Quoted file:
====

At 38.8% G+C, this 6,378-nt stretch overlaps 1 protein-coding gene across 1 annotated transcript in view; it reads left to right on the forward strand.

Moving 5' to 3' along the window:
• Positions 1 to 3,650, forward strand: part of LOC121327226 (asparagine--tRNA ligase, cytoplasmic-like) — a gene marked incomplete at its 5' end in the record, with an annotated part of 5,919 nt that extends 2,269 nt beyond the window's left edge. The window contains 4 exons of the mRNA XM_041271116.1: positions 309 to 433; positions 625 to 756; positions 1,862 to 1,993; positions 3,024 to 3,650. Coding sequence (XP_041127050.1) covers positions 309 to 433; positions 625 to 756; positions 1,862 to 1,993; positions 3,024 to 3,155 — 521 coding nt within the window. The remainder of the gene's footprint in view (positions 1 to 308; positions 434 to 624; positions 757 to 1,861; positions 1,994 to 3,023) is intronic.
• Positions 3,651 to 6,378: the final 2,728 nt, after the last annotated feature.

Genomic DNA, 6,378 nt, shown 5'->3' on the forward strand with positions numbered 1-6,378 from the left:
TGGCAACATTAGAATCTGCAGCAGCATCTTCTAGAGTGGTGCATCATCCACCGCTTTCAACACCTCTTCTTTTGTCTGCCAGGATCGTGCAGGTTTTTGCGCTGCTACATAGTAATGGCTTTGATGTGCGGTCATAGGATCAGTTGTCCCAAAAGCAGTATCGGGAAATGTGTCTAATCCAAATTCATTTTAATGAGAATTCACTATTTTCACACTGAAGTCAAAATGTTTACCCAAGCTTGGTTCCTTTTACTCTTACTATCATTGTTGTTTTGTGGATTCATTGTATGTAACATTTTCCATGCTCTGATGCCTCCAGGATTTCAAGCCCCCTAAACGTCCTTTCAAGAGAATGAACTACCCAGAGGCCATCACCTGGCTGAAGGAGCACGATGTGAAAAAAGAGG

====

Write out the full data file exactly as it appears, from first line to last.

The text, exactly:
At 38.8% G+C, this 6,378-nt stretch overlaps 1 protein-coding gene across 1 annotated transcript in view; it reads left to right on the forward strand.

Moving 5' to 3' along the window:
• Positions 1 to 3,650, forward strand: part of LOC121327226 (asparagine--tRNA ligase, cytoplasmic-like) — a gene marked incomplete at its 5' end in the record, with an annotated part of 5,919 nt that extends 2,269 nt beyond the window's left edge. The window contains 4 exons of the mRNA XM_041271116.1: positions 309 to 433; positions 625 to 756; positions 1,862 to 1,993; positions 3,024 to 3,650. Coding sequence (XP_041127050.1) covers positions 309 to 433; positions 625 to 756; positions 1,862 to 1,993; positions 3,024 to 3,155 — 521 coding nt within the window. The remainder of the gene's footprint in view (positions 1 to 308; positions 434 to 624; positions 757 to 1,861; positions 1,994 to 3,023) is intronic.
• Positions 3,651 to 6,378: the final 2,728 nt, after the last annotated feature.

Genomic DNA, 6,378 nt, shown 5'->3' on the forward strand with positions numbered 1-6,378 from the left:
TGGCAACATTAGAATCTGCAGCAGCATCTTCTAGAGTGGTGCATCATCCACCGCTTTCAACACCTCTTCTTTTGTCTGCCAGGATCGTGCAGGTTTTTGCGCTGCTACATAGTAATGGCTTTGATGTGCGGTCATAGGATCAGTTGTCCCAAAAGCAGTATCGGGAAATGTGTCTAATCCAAATTCATTTTAATGAGAATTCACTATTTTCACACTGAAGTCAAAATGTTTACCCAAGCTTGGTTCCTTTTACTCTTACTATCATTGTTGTTTTGTGGATTCATTGTATGTAACATTTTCCATGCTCTGATGCCTCCAGGATTTCAAGCCCCCTAAACGTCCTTTCAAGAGAATGAACTACCCAGAGGCCATCACCTGGCTGAAGGAGCACGATGTGAAAAAAGAGG